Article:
With fans making their way back to stadiums after two years of pandemic-related restrictions, the J. League is ready to introduce itself to new audiences — one viral video at a time.
The league announced a new partnership with TikTok on Monday, aiming to use the video-sharing service to offer an unfiltered look behind the scenes and further build on the league’s digital push over the last few years.
“An important part of developing our league is figuring out how to widen our circle of friends, and with one video we can extend that circle,” J. League Chairman Yoshikazu Nonomura said during a news conference at JFA House.
“On the pitch, soccer is about winning and losing. But if you take a step back there’s an incredibly fun world to explore in the J. League, and we want more people to know about it. … We want to use TikTok to present aspects of the J.League that we haven’t been able to show before.
In partnering with the platform, the J. League is aiming to attract viewers born after 1997 — popularly known as “Generation Z” — who already have countless entertainment options vying for their attention, ranging from concerts and video games to other sports such as basketball and auto racing.
It’s a demographic the league has long struggled to gain traction with: The average J. League fan’s age rose from 34.7 to 42.8 between 2004 and 2019, according to the league’s official fan surveys, while the percentage of fans under the age of 30 has decreased from 34.5% to 22.1% over the same period.
Attracting younger fans could be key in restoring the league’s average attendance, which stands at 12,098 in the first division after last weekend’s games, from the record high of 20,751 set in 2019 — the last full season before the coronavirus pandemic devastated the sports industry.
“TikTok has a lot of Generation Z users, which is a segment we especially want to reach,” Nonomura said. “Our hope is that through this partnership they’ll learn about the league and our clubs, come to the stadium, watch games and grow an interest in soccer.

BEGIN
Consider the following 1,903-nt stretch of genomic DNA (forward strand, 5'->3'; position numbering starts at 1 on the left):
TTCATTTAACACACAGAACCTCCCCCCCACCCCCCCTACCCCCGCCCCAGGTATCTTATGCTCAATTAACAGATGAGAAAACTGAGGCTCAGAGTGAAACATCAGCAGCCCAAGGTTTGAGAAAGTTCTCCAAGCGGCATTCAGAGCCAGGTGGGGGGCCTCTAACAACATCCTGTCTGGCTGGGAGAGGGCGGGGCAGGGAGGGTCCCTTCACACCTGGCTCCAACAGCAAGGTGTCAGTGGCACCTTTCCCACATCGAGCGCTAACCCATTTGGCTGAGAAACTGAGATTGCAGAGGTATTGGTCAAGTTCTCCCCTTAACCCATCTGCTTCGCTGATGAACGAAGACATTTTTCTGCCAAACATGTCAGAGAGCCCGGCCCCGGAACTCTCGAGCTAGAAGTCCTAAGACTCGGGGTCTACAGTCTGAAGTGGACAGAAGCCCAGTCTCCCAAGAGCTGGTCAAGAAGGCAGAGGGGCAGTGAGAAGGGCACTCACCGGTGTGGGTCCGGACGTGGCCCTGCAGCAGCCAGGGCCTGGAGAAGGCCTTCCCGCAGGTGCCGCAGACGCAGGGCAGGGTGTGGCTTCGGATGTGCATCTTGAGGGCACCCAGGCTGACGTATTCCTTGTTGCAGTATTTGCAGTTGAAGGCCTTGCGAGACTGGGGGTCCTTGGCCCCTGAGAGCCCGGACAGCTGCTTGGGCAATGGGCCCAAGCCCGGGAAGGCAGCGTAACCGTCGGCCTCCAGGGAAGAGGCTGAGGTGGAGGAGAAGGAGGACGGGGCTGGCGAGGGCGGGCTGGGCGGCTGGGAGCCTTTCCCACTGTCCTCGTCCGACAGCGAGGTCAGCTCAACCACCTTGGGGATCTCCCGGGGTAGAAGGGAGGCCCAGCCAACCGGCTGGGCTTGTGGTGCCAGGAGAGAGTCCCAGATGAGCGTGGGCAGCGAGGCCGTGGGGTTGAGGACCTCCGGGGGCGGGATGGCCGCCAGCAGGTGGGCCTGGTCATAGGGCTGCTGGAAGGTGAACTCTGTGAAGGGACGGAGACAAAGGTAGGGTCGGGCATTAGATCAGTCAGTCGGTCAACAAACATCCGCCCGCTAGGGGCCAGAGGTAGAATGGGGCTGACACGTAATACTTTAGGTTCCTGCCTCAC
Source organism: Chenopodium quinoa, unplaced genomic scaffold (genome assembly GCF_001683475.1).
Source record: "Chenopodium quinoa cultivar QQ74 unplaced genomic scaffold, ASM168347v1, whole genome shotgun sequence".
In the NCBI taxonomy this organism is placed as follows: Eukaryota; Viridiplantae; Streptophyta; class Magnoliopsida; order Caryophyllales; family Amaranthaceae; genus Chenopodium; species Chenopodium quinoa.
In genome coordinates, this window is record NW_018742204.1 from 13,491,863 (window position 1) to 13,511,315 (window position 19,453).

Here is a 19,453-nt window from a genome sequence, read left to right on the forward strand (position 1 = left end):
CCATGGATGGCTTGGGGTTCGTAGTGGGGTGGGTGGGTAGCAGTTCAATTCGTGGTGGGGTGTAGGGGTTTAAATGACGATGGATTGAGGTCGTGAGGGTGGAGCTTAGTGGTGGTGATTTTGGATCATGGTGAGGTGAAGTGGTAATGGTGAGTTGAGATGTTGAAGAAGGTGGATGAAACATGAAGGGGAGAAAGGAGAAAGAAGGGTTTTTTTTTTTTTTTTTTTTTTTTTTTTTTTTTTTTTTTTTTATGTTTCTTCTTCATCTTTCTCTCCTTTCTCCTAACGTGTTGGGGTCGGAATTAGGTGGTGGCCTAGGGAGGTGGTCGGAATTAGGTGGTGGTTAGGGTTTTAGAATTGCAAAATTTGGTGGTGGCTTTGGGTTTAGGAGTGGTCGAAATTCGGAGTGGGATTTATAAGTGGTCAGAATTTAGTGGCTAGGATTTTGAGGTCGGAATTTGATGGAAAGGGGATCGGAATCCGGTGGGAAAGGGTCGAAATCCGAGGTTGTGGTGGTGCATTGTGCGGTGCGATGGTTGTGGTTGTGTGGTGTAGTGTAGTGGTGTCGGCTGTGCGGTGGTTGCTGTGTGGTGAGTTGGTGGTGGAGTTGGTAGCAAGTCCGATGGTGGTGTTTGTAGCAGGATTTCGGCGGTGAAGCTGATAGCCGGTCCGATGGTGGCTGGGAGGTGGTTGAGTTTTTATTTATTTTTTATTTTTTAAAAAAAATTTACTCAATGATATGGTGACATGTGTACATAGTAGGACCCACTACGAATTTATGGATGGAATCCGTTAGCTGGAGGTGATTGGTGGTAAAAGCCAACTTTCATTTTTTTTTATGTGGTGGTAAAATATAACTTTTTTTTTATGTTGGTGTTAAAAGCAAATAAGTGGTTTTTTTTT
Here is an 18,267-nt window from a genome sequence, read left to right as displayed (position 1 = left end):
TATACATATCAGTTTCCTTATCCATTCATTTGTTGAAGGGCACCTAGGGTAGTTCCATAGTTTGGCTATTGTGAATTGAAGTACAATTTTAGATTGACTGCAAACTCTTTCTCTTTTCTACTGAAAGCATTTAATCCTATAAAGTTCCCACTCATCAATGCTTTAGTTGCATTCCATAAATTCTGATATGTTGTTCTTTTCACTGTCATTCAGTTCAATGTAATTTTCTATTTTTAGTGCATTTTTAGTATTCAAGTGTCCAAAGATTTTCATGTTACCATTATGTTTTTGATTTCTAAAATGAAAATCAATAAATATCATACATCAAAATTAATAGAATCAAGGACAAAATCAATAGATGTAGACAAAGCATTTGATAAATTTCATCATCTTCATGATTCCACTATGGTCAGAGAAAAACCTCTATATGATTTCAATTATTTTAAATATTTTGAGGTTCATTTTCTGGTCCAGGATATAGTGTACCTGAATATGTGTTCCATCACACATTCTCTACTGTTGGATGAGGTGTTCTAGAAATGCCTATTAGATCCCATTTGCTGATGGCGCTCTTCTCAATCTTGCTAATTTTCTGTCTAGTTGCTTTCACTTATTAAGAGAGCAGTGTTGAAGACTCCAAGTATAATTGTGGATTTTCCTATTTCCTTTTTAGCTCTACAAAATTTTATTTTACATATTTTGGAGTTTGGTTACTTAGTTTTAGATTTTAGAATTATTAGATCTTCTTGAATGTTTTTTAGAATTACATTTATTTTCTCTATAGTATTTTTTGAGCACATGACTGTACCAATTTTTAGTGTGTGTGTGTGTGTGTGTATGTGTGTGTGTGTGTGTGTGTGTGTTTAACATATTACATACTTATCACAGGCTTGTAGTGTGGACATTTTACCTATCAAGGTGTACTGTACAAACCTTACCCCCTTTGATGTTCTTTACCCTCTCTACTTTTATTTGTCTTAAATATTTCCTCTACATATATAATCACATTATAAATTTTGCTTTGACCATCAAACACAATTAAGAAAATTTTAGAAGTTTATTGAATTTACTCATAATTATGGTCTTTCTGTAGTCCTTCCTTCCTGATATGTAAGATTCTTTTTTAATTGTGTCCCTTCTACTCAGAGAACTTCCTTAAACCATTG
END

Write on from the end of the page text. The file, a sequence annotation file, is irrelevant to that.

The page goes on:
The deal is the latest in the soccer world for TikTok, which partnered with the UEFA for last year’s European championships and signed an agreement with the Confederation of African Football in January.
Yosuke Sato, general manager of TikTok Japan, suggested that the app’s focus on short-form videos — as well as its algorithm-based discovery feed — would help to introduce more users to J. League content.
“It’s about showing people new content quickly, even if they aren’t following those accounts,” Sato said. “We take a different approach to other platforms when it comes to what content you see.
“So if you watch a lot of soccer content, it will show you videos about regions and teams you may not have known about previously.”
The partnership will see the J. League stage three so-called “hashtag challenges” over the course of the season, encouraging fans to shoot and upload videos related to soccer and their J. League matchday experience.
It’s the latest step the league has taken to capitalize on user-generated content since new social media guidelines, which for the first time explicitly allow fans to upload photos taken during play as well as videos taken inside the stadium, went into effect ahead of the 2022 season.
Clubs and even players themselves have also started to put more effort into content creation, especially with fan interactions severely limited during the pandemic.
“After games I’d take celebratory photos with my teammates and the response really made me realize how happy our fans are to see those moments off the pitch,” former Kawasaki Frontale midfielder Kengo Nakamura said. “I think fans will be delighted to see sorts of candid videos and I hope the players will be enthusiastic about making them.”
Such content could also help the J. League find new audiences overseas — TikTok says it reached 1 billion active users in 2021 and that videos containing the hashtags #soccer and #football generated over 510 billion views.
“Athletes’ candid videos from the Olympic Village and competition venues went viral around the world during the Tokyo Olympics and generated interest, and we think the J. League has the same potential,” Sato said.
“One of the appeals of video is that it doesn’t have to rely on language. If the video is interesting, viewers will enjoy it.”
As part of its efforts, the J. League also appointed comedian Unparunpa, whose popular takes on high school soccer have seen his TikTok following grow to 1.5 million, as its ambassador on the platform.
“I’ve watched the J. League since I was a kid and TikTok has changed my life, so I’m grateful and excited to work with both of them,” the 21-year-old said.
“I aimed to become a pro player as a kid … but as a student I realized it would be a little difficult, so to be the J. League’s ambassador on TikTok feels like my dream has come true.”
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